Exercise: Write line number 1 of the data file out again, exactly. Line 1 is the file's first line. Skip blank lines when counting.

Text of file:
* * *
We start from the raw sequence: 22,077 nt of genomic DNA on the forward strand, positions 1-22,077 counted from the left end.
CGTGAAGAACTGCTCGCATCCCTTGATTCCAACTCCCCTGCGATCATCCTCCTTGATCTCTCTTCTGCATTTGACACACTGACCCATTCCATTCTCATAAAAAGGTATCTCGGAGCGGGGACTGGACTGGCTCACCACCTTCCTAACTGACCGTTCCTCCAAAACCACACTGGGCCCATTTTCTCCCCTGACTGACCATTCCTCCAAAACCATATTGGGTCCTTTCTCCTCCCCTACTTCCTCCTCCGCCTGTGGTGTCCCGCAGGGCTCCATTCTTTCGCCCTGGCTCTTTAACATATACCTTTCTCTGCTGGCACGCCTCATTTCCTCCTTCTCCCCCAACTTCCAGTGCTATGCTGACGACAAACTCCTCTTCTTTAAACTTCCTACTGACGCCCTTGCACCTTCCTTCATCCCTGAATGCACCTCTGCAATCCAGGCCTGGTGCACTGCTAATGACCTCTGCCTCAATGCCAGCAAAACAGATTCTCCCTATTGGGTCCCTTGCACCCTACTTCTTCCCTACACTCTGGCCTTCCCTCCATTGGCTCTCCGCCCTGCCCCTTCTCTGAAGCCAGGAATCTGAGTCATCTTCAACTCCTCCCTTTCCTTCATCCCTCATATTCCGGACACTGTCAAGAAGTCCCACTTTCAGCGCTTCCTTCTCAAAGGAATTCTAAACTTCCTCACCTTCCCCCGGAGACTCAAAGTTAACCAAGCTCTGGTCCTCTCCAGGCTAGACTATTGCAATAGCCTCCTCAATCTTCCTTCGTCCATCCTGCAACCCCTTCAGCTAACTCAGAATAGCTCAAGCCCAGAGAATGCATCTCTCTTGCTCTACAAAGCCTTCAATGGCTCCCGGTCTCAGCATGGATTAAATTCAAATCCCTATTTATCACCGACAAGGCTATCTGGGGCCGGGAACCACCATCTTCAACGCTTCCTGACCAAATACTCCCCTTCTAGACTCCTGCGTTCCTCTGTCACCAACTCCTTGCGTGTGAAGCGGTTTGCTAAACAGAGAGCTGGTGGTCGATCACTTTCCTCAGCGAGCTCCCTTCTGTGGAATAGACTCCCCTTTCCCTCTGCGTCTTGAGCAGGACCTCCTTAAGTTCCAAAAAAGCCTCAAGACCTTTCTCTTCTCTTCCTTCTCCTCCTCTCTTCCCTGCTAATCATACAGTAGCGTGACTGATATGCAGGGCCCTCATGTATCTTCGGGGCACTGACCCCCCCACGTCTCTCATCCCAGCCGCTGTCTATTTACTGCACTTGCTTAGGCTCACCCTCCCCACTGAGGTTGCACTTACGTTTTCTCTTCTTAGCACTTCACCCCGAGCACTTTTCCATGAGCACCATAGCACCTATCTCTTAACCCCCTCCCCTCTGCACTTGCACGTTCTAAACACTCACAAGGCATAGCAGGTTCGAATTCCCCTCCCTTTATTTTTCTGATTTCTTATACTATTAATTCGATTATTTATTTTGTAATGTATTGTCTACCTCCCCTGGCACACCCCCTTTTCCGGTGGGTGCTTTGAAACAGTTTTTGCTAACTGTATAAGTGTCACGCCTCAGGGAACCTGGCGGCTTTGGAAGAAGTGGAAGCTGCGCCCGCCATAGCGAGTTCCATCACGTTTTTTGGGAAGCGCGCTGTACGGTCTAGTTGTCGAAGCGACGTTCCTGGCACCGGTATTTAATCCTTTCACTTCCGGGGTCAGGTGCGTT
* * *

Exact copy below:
We start from the raw sequence: 22,077 nt of genomic DNA on the forward strand, positions 1-22,077 counted from the left end.